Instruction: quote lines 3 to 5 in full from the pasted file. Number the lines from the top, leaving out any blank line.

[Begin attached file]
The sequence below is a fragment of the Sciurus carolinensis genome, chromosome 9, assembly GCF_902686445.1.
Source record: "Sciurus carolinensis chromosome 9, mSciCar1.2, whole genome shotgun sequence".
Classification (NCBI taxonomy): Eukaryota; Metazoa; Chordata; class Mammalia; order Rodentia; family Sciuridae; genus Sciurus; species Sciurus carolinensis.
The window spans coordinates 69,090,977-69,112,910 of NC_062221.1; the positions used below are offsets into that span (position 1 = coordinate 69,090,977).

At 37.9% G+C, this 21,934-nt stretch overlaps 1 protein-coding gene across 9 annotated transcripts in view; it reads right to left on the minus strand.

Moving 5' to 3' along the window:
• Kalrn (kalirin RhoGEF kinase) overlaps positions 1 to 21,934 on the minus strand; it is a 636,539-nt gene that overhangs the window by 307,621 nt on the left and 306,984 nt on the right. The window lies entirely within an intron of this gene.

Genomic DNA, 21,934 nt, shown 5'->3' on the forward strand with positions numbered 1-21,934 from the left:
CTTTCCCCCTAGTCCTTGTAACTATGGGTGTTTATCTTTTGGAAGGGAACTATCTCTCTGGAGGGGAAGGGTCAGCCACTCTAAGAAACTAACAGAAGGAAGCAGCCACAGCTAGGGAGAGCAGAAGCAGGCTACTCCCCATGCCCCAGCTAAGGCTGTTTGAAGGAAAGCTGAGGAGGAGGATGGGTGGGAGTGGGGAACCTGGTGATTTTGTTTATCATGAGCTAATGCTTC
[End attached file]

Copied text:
Classification (NCBI taxonomy): Eukaryota; Metazoa; Chordata; class Mammalia; order Rodentia; family Sciuridae; genus Sciurus; species Sciurus carolinensis.
The window spans coordinates 69,090,977-69,112,910 of NC_062221.1; the positions used below are offsets into that span (position 1 = coordinate 69,090,977).

At 37.9% G+C, this 21,934-nt stretch overlaps 1 protein-coding gene across 9 annotated transcripts in view; it reads right to left on the minus strand.